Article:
Pond and Wet Bed
Some ground adjacent to the hedge in the back garden seemed even more claggy and damp than the rest of the garden, perhaps because there was an underlying spring somewhere deep in the clay, so I made a damp bed in this shady East-facing strip for plants with lush foliage such as hostas and Rodgersia podophylla, ferns, Tiarella cordifolia and the handsome sword-like yellow and green leaves of Iris pseudacorus 'Variegata'. The striking celandine 'Brazen Hussy' (from Great Dixter) with its dark purple leaves and golden flowers spreads around happily.
I particularly love my large clump of Veratrum nigrum (Black false hellebore). The magnificent leaves look as if they are pleated, until the snails attack and they turn to lace. Tall spikes of purple-black star-shaped flowers appear in early summer but I grow it for the leaves.
Another very special treasure is Soldanella villosa (Alpine snowbell) with delicately fringed blue flowers.
A pond would attract wildlife and I wanted a marshy bed where I could nurture such treasures as Primula japonica, Fritillaria meleagris (Snakes head fritillary), and Lysichiton camtschatcensis (Asian skunk-cabbage).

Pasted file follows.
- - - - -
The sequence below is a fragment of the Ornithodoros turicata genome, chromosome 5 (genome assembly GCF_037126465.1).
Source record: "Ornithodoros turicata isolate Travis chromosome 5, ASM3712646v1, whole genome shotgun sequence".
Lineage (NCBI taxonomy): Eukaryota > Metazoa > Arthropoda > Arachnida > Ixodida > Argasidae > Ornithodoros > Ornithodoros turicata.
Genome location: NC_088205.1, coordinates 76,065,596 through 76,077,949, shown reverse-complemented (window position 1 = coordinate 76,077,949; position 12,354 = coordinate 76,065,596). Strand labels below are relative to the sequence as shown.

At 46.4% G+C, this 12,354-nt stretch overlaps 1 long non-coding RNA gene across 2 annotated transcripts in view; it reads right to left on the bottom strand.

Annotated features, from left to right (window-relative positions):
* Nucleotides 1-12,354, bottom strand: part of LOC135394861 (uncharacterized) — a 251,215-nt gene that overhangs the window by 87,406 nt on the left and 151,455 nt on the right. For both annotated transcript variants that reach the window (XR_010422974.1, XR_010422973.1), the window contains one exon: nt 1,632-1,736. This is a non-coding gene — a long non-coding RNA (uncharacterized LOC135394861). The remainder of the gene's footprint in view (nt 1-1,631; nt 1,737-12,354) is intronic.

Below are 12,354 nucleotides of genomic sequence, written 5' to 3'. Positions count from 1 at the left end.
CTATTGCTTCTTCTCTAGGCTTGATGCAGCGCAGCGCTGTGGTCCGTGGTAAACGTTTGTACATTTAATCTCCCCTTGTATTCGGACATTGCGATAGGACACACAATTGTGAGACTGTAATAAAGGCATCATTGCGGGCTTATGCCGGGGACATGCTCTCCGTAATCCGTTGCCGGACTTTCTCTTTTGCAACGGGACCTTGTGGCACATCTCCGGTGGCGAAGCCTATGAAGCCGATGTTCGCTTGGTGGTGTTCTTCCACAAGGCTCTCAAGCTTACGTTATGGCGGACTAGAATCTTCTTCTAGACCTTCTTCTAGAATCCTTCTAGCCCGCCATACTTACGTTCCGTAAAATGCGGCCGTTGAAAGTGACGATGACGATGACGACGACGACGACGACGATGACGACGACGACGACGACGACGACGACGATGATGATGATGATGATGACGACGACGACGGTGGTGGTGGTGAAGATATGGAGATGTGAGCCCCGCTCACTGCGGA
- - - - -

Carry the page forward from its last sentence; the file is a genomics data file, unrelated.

The answer was to dig out a small pond and marsh below my new damp bed. Rather than puddling clay, I used a butyl liner. The liner extends under the ground several feet beyond the upper margin of the pond. This area is backfilled with claggy soil to provide a small marsh abutting the pond, which keeps it damp.
Snakes-head fritillaries are a real joy in the spring. Marsh Helleborine (Epipactis palustris) is a more subtle treat.
Marsh marigolds (double and single), Bog bean (Menyanthes trifoliata), Bowles' Golden Sedge (Carex elata 'Aurea') and the Sensitive Fern (Onoclea sensibilis) have spread around the margins. The pond is home to newts, dragonflies, damsel flies and even a visiting mallard (a brief stay to my relief).
Rain water collected from the roof of the house into water butts is used to top up the pond via a hose pipe running under the lawn. It is only in really dry weather, that we have to resort to tap water.